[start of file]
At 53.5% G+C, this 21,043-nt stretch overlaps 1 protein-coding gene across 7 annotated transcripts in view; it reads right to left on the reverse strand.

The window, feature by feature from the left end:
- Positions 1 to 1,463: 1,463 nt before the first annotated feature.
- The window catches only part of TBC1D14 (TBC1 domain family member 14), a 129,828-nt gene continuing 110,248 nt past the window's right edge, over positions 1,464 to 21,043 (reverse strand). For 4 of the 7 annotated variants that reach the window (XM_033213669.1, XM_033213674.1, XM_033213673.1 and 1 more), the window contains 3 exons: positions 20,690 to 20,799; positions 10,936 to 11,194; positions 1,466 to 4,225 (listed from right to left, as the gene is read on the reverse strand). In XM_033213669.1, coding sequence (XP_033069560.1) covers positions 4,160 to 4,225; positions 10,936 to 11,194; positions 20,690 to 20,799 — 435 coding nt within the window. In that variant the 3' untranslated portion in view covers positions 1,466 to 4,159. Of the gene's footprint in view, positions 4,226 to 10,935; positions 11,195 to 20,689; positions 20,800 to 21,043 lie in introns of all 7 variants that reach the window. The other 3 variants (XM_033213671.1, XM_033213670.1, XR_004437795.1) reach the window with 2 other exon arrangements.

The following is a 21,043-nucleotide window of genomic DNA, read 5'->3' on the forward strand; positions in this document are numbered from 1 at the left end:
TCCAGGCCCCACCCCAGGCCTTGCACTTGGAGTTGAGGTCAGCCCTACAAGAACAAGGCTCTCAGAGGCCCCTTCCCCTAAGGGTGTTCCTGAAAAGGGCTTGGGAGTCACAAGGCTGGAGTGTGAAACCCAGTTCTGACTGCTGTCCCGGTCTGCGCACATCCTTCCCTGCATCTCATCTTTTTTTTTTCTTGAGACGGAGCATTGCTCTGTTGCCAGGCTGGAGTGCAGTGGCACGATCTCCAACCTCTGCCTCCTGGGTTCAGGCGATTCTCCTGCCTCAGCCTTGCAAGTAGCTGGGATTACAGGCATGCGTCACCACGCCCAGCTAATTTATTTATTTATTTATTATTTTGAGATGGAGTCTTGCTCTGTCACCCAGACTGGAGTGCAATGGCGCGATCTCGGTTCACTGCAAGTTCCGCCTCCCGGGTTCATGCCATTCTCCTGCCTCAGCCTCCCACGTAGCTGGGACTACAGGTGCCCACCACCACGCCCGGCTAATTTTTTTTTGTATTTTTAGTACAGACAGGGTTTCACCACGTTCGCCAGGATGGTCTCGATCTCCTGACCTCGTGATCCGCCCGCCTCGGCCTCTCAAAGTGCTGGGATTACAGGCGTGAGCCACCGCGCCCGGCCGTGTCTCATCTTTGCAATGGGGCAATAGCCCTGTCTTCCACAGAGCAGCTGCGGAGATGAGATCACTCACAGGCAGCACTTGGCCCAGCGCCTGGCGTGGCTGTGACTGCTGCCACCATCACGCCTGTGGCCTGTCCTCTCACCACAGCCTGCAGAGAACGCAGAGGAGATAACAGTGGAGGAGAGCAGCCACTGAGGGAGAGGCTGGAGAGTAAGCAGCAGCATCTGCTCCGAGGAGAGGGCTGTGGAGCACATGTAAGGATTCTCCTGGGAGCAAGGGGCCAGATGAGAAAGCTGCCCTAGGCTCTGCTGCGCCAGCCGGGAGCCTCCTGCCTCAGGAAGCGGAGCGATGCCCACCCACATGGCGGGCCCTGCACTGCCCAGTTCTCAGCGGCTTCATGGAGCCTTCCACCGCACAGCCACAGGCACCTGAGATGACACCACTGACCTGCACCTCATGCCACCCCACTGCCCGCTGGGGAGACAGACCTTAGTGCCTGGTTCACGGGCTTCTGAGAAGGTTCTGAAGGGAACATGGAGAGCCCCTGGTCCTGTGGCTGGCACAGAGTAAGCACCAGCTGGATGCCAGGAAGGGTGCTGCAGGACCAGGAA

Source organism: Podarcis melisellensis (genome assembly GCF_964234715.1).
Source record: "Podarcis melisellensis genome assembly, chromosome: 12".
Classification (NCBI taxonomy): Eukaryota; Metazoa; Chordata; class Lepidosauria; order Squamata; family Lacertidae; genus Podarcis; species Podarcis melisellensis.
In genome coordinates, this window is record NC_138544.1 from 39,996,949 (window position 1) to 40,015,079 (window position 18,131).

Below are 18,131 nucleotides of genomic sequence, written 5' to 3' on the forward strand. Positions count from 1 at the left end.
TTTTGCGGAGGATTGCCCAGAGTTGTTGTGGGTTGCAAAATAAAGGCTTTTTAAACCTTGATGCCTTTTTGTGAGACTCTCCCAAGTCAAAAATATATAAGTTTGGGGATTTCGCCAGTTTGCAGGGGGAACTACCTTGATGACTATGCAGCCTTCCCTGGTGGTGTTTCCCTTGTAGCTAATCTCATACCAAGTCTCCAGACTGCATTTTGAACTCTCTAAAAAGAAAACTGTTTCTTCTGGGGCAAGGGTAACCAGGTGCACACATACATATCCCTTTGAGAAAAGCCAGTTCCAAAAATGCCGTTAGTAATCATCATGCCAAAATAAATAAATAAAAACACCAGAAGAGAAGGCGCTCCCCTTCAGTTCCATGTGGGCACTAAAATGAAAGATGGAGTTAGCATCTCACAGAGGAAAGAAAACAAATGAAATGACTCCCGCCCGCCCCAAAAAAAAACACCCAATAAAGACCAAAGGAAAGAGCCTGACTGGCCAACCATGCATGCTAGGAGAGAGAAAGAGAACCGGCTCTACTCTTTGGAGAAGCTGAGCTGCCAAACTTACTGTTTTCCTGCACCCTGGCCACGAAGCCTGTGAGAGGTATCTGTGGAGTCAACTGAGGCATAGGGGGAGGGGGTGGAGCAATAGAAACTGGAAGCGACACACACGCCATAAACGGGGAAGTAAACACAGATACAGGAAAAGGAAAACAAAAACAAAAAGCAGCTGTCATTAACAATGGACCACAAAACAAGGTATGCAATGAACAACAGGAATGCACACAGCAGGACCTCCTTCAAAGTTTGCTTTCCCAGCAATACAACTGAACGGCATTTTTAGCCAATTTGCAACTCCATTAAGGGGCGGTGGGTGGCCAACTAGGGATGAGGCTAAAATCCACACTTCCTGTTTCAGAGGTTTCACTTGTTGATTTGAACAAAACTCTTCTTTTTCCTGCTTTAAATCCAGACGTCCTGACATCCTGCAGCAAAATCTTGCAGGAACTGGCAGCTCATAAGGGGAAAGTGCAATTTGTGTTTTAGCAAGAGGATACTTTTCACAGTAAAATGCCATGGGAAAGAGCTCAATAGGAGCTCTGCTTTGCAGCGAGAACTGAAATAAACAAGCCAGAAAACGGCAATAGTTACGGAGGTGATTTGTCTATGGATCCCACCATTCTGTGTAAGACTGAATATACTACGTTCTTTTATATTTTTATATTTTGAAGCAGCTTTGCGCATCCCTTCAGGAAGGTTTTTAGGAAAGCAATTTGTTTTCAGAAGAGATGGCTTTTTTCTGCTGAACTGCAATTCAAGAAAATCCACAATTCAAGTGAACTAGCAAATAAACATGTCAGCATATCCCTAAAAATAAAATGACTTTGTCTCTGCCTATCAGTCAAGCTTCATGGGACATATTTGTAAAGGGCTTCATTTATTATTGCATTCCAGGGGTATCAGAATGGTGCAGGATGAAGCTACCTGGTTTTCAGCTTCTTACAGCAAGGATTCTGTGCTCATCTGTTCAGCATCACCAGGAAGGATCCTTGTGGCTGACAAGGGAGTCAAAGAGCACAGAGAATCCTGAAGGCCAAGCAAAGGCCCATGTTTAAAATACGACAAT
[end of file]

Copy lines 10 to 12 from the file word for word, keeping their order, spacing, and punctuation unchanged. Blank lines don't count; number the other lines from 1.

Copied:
In genome coordinates, this window is record NC_138544.1 from 39,996,949 (window position 1) to 40,015,079 (window position 18,131).

Below are 18,131 nucleotides of genomic sequence, written 5' to 3' on the forward strand. Positions count from 1 at the left end.
TTTTGCGGAGGATTGCCCAGAGTTGTTGTGGGTTGCAAAATAAAGGCTTTTTAAACCTTGATGCCTTTTTGTGAGACTCTCCCAAGTCAAAAATATATAAGTTTGGGGATTTCGCCAGTTTGCAGGGGGAACTACCTTGATGACTATGCAGCCTTCCCTGGTGGTGTTTCCCTTGTAGCTAATCTCATACCAAGTCTCCAGACTGCATTTTGAACTCTCTAAAAAGAAAACTGTTTCTTCTGGGGCAAGGGTAACCAGGTGCACACATACATATCCCTTTGAGAAAAGCCAGTTCCAAAAATGCCGTTAGTAATCATCATGCCAAAATAAATAAATAAAAACACCAGAAGAGAAGGCGCTCCCCTTCAGTTCCATGTGGGCACTAAAATGAAAGATGGAGTTAGCATCTCACAGAGGAAAGAAAACAAATGAAATGACTCCCGCCCGCCCCAAAAAAAAACACCCAATAAAGACCAAAGGAAAGAGCCTGACTGGCCAACCATGCATGCTAGGAGAGAGAAAGAGAACCGGCTCTACTCTTTGGAGAAGCTGAGCTGCCAAACTTACTGTTTTCCTGCACCCTGGCCACGAAGCCTGTGAGAGGTATCTGTGGAGTCAACTGAGGCATAGGGGGAGGGGGTGGAGCAATAGAAACTGGAAGCGACACACACGCCATAAACGGGGAAGTAAACACAGATACAGGAAAAGGAAAACAAAAACAAAAAGCAGCTGTCATTAACAATGGACCACAAAACAAGGTATGCAATGAACAACAGGAATGCACACAGCAGGACCTCCTTCAAAGTTTGCTTTCCCAGCAATACAACTGAACGGCATTTTTAGCCAATTTGCAACTCCATTAAGGGGCGGTGGGTGGCCAACTAGGGATGAGGCTAAAATCCACACTTCCTGTTTCAGAGGTTTCACTTGTTGATTTGAACAAAACTCTTCTTTTTCCTGCTTTAAATCCAGACGTCCTGACATCCTGCAGCAAAATCTTGCAGGAACTGGCAGCTCATAAGGGGAAAGTGCAATTTGTGTTTTAGCAAGAGGATACTTTTCACAGTAAAATGCCATGGGAAAGAGCTCAATAGGAGCTCTGCTTTGCAGCGAGAACTGAAATAAACAAGCCAGAAAACGGCAATAGTTACGGAGGTGATTTGTCTATGGATCCCACCATTCTGTGTAAGACTGAATATACTACGTTCTTTTATATTTTTATATTTTGAAGCAGCTTTGCGCATCCCTTCAGGAAGGTTTTTAGGAAAGCAATTTGTTTTCAGAAGAGATGGCTTTTTTCTGCTGAACTGCAATTCAAGAAAATCCACAATTCAAGTGAACTAGCAAATAAACATGTCAGCATATCCCTAAAAATAAAATGACTTTGTCTCTGCCTATCAGTCAAGCTTCATGGGACATATTTGTAAAGGGCTTCATTTATTATTGCATTCCAGGGGTATCAGAATGGTGCAGGATGAAGCTACCTGGTTTTCAGCTTCTTACAGCAAGGATTCTGTGCTCATCTGTTCAGCATCACCAGGAAGGATCCTTGTGGCTGACAAGGGAGTCAAAGAGCACAGAGAATCCTGAAGGCCAAGCAAAGGCCCATGTTTAAAATACGACAAT